Gwyn ap Nudd is a god of the dead and ruler of Annwn. As the Brythonic leader of ‘the Wild Hunt’ he gathers the souls of the deceased back to his realm to be united in an otherworldly feast. This repast of the dead can, at certain times of the year, be participated in by the living.
Unfortunately this is a tradition that Christians went to great lengths to bring to an end. This article will introduce the evidence for Gwyn’s Feast, how it was abolished, and how it might be reclaimed by modern polytheists.
In ‘The Spoils of Annwn’, as Pen Annwn, ‘Head of the Underworld’, Gwyn presides over a feast in Caer Vedwit, ‘The Mead-Feast Fort’. At its centre is the cauldron of Pen Annwn, with its ‘dark trim, and pearls’, which ‘does not boil a coward’s food’: a vessel symbolic of rebirth.
Arthur raids seven Annuvian fortresses, confronting six thousand speechless dead men, inflicting violence on ‘the honoured and fair’ and stealing the Brindled Ox, kidnapping a bard called Gweir, and stealing the cauldron of Pen Annwn before slamming ‘Hell’s Gate’ shut.
I believe Arthur’s raid on Annwn replaced an earlier tradition of the soul’s return to the underworld and journey through seven fortresses (which are faces of the same fort) to Gwyn’s Feast and the Cauldron of Rebirth. Arthur’s defeat of Gwyn and his people and theft of his cauldron represent the triumph of Christianity over the pagan mysteries of death and rebirth.
This story is paralleled in Culhwch and Olwen, where Arthur raids Gwyn’s fortress to rescue Gwyn’s rival, Gwythyr, and his army (who include Graid who might be equated with Gweir), and steals a number of otherworldly treasures including the Brindled Ox and a magical cauldron.
Arthur also usurps Gwyn’s hunt for Twrch Trwyth, ‘King of Boars’, ‘a king and for his sins God changed him into a swine’. This thinly disguises that Arthur takes leadership of Gwyn’s hunt for a human soul in boar-form – ‘the Wild Hunt’ – reducing it to just a boar hunt and again obscuring pagan traditions.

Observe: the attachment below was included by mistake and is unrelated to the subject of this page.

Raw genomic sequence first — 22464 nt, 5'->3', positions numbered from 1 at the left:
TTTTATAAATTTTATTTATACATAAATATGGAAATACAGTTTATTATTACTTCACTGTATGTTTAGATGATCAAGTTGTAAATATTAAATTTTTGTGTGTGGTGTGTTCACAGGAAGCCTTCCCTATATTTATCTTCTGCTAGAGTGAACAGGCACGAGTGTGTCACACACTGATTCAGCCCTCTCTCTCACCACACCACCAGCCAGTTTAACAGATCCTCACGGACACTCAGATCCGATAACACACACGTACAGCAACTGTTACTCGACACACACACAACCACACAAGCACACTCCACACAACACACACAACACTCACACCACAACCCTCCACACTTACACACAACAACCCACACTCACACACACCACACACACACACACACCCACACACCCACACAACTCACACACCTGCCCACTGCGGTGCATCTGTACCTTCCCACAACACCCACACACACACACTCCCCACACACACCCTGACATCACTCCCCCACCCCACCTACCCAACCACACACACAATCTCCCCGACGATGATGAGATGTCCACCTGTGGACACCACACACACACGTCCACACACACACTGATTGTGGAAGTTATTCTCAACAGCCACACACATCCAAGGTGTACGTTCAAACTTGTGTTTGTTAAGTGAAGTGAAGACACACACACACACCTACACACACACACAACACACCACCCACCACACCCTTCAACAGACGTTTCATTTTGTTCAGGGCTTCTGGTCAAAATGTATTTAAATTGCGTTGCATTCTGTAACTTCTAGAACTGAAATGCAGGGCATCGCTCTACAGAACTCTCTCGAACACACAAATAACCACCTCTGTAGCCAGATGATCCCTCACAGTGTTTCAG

Gwyn is intimately associated with Glastonbury Tor. Excavations have revealed the existence of a building with several hearths dating to the 5th – 7th century. Two north-south aligned graves (not Christian) nearby along with an empty stone cairn and helmeted bronze head with ‘a narrow face’ and ‘slit mouth’ in the ‘long’ Celtic style suggest it may have been a pagan temple.
Bones of cattle, sheep, and pigs, from joints of meat, and Mediterranean amphorae (large jugs for holding wine) suggest feasting took place at this temple on the Tor; a liminal place where thisworld and Annwn and the living and the dead meet in revels presided over by Gwyn.
Several pernicious accounts in saints’ lives record Christian attempts to abolish this tradition. In The Charter of St Patrick, Patrick and his brother Wellias climb the Tor and find ‘an ancient oratory’. There they fast for three months ‘dominating the devils and wild beasts’ and are rewarded with a vision of Jesus telling them to claim the place in his name and invoke Michael.